Gyasi—who was born in Ghana, raised in Alabama—gives us a book of stories in this epic debut. Each of the sixteen chapters is named after a different character who all trace their lineage to a woman named Maame, an Asante slave in a Fante household in West Africa. The book moves chronologically through eight generations from the 18th century to the present day, alternating between two bloodlines. Maame has two daughters by different men: Effia (who lives in Asanteland in the interior of what we now call Ghana) and Esi who lives in Fanteland along the coast. They know nothing of each other. Effia is married off to an English official involved in the Atlantic slave trade at Cape Coast Castle. Underneath its whitewashed exterior and palatial rooms lay separate female and male dungeons that African slaves were packed into for weeks before boarding boats to America to work on cotton plantations. This is the fate of young Esi who is captured in a raid on her village.
The half sisters and their descendants live very different lives. The strand from Effia stays in Ghana; the strand from Esi unfolds in America. And yet no character has it easy. Gyasi shows how each character and bloodline is implicated in the devastating legacy of slavery. A character reflects: “The Asante had power from capturing slaves. The Fante had protection from trading them.”
With Homegoing, I felt like a student in Yaw’s class. Not a boring class but a riveting, I-want-to-know-more kind of class that often happens when I’m reading fiction and realize I’m also reading history. With each chapter/character, the author takes on multiple Black histories: the African-American slave trade, Britain’s colonization of West Africa and the arrival of Christian missionaries, the Anglo-Asante wars, slavery in the American South, the Fugitive Slave Act of 1850, also known as the “Bloodhound Law”, convict leasing, Jim Crow laws, the Great Migration of Blacks from the Southern US to the North between 1916 and 1970, the Civil Rights Movement, the heroin and jazz scene in Harlem in the 1960s, the “war on drugs”, and the racism that underlies it all and still exists today. This incredible scope of time, subjects, places, and characters make Homegoing a contemporary classic and a must-read, especially now in the wake of George Floyd’s death and the resulting racial protests.
With each character, I (probably foolishly) hoped, Surely this person will have a better life than their parents. What’s a better life though? Each story had sad parts. Each choice (when there was a choice) had repercussions. Some stories brimmed with sadness. As Gyasi took us through the uneasy family tree, I noticed the racism grew slightly less overt but no less damaging.
When I was at a North American arts marketing conference in Seattle a couple years ago, I had dinner with a small group of attendees. One woman was Black and had studied Psychology. She told our group she thought all Black people should go to counselling by nature of being Black—to process what their people have been through. I didn’t fully understand her comment at the time but after reading this book, I have a clearer picture.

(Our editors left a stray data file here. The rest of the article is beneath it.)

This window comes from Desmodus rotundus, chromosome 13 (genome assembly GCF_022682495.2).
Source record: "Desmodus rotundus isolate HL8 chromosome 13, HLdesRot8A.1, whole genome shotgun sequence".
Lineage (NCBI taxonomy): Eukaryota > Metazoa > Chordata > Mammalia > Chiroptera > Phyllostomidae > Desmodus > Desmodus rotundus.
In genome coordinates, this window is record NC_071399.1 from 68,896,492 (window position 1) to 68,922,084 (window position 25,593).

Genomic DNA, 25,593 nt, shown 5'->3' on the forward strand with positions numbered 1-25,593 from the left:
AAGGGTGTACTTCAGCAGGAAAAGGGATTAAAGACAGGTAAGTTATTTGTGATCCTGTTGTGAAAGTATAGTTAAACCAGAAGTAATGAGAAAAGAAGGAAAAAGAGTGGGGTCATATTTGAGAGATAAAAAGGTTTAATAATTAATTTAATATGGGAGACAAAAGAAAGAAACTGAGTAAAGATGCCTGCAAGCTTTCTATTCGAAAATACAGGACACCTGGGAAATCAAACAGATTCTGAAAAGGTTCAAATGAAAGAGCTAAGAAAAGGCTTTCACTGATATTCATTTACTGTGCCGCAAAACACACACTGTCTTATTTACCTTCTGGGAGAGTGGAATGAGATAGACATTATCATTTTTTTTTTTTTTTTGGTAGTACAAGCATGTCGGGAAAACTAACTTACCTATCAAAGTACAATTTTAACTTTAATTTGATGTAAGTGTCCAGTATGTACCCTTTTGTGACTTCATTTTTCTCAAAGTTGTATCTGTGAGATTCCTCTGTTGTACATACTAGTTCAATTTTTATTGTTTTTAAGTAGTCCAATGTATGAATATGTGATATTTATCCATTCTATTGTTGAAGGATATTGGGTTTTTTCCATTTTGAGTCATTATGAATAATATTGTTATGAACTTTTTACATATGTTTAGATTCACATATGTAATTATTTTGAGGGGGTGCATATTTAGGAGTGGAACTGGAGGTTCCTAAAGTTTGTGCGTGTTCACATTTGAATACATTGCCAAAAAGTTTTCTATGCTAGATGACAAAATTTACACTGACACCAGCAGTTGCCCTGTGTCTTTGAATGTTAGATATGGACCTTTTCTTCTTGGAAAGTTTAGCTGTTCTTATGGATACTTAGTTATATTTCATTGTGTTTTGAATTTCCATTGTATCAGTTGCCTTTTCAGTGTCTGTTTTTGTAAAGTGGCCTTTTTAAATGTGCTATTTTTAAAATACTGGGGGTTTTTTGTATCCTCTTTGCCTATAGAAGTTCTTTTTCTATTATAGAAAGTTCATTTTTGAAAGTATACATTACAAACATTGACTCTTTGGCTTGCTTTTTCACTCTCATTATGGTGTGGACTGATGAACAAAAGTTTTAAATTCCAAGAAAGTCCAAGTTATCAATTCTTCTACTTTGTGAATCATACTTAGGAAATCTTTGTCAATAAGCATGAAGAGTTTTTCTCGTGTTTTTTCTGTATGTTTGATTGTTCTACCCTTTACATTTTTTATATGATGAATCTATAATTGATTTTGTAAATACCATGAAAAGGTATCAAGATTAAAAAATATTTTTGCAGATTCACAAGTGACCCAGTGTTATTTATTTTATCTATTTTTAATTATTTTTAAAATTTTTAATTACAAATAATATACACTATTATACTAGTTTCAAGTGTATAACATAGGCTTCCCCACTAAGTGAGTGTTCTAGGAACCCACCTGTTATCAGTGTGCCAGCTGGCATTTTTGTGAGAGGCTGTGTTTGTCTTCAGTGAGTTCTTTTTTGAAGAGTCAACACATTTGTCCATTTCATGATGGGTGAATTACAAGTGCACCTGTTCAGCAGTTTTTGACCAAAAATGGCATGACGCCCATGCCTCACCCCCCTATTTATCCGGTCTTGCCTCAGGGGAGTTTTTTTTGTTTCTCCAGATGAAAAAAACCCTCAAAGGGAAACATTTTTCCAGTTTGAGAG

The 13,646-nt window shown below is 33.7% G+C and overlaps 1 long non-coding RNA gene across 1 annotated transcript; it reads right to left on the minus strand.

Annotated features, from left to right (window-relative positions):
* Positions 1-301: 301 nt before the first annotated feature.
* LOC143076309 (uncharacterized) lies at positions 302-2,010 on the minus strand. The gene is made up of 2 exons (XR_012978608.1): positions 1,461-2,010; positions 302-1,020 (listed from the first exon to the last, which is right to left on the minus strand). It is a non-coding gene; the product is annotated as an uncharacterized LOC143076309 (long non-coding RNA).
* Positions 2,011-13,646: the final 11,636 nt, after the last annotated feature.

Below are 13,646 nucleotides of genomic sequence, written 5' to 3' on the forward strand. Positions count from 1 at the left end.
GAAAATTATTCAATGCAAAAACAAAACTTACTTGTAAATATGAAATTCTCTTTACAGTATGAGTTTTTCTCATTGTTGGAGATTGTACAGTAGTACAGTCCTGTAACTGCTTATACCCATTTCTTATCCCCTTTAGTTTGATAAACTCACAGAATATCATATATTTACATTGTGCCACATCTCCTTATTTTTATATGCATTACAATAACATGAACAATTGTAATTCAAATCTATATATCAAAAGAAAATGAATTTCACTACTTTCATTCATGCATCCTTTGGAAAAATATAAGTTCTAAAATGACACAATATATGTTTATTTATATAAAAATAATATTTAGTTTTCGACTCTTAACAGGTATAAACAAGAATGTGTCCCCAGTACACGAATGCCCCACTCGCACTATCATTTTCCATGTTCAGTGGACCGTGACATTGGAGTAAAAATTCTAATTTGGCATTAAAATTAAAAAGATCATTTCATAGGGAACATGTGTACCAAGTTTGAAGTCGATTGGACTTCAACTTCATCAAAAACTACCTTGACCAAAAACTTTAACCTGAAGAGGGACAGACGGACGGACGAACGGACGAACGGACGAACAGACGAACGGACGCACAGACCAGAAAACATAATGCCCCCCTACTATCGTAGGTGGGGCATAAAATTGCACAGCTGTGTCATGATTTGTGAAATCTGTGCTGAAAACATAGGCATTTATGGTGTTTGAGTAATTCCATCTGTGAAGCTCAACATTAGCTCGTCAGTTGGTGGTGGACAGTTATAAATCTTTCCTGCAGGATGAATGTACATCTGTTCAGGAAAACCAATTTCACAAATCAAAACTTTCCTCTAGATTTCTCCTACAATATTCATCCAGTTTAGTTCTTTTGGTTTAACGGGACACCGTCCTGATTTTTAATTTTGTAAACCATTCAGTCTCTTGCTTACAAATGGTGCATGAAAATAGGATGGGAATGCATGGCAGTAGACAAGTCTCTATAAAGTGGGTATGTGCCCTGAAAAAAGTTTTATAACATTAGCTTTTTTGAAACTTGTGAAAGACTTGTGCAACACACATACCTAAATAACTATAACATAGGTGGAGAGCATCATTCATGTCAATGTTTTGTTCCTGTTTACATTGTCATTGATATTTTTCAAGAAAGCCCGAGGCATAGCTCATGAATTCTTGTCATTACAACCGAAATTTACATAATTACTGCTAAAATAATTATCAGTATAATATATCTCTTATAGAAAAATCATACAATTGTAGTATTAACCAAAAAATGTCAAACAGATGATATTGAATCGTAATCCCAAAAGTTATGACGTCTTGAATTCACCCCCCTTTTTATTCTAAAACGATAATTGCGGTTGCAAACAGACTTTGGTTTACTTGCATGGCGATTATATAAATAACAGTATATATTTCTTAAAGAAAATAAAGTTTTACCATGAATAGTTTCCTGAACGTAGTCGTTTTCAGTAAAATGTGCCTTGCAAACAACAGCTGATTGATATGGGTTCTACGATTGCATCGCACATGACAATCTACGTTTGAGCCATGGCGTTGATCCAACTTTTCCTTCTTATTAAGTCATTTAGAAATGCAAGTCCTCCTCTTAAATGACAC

Yaw goes on to tell his history class:
We believe the one who has the power. He is the one who gets to write the story. So when you study history, you must always ask yourself, Whose story am I missing? Whose voice was suppressed so that this voice could come forth? Once you have figured that out, you must find that story too. From there, you begin to get a clearer, yet still imperfect, picture.
The last two stories in the book, Marjorie and Marcus, provide the most hope. After just reading through how these modern-day characters came to be, the reader has a deep appreciation that the closing scene ends with laughter—play, even.
In keeping with the theme of split families (“A Tale of Two Sisters” is a moniker that comes to mind), Gyasi pairs each bloodline with a recurring natural symbol: fire on the Fante side, water on the Asante side. The novel begins:
The night Effia Otcher was born into the musky heat of Fanteland, a fire raged through the woods just outside her father’s compound.
From there, the author continues to play with fire and water. How these symbols develop and culminate through her prose is as layered as the family’s storyline. I began to see fire and water imagery everywhere, even in a line like “a wave of missing hit her, separate and sad.” It’s as if Gysai reminds us that the memory of slavery is always present, breaking through the surface, breaking into speech.
While Homegoing‘s subject matter was far from enjoyable, Gyasi’s use of language certainly was. I would read this book a second time to pay more attention to how she connects characters through word choice. In the following examples, the emphasis is mine.
Yaw’s daughter Marjorie has an Asante name, Abronoma, which means “little dove.” The author writes: